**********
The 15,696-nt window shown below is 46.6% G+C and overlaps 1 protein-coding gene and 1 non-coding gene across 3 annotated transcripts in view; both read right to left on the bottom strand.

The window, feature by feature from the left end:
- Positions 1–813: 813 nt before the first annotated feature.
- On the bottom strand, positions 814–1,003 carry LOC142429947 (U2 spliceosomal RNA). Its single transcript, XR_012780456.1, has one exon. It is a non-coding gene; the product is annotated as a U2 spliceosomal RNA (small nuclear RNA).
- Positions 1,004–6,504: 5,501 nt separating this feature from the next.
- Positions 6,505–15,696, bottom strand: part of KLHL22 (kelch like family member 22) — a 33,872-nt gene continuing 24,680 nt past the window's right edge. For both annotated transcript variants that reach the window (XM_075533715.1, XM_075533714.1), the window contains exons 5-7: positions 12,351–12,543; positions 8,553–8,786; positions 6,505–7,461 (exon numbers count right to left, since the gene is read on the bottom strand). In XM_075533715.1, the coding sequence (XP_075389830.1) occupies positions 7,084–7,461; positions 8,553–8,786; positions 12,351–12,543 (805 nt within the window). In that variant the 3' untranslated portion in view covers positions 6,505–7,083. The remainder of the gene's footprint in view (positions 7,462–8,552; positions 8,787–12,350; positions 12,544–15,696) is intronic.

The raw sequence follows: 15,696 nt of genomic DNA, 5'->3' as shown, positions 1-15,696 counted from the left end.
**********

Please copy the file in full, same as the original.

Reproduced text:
The 15,696-nt window shown below is 46.6% G+C and overlaps 1 protein-coding gene and 1 non-coding gene across 3 annotated transcripts in view; both read right to left on the bottom strand.

The window, feature by feature from the left end:
- Positions 1–813: 813 nt before the first annotated feature.
- On the bottom strand, positions 814–1,003 carry LOC142429947 (U2 spliceosomal RNA). Its single transcript, XR_012780456.1, has one exon. It is a non-coding gene; the product is annotated as a U2 spliceosomal RNA (small nuclear RNA).
- Positions 1,004–6,504: 5,501 nt separating this feature from the next.
- Positions 6,505–15,696, bottom strand: part of KLHL22 (kelch like family member 22) — a 33,872-nt gene continuing 24,680 nt past the window's right edge. For both annotated transcript variants that reach the window (XM_075533715.1, XM_075533714.1), the window contains exons 5-7: positions 12,351–12,543; positions 8,553–8,786; positions 6,505–7,461 (exon numbers count right to left, since the gene is read on the bottom strand). In XM_075533715.1, the coding sequence (XP_075389830.1) occupies positions 7,084–7,461; positions 8,553–8,786; positions 12,351–12,543 (805 nt within the window). In that variant the 3' untranslated portion in view covers positions 6,505–7,083. The remainder of the gene's footprint in view (positions 7,462–8,552; positions 8,787–12,350; positions 12,544–15,696) is intronic.

The raw sequence follows: 15,696 nt of genomic DNA, 5'->3' as shown, positions 1-15,696 counted from the left end.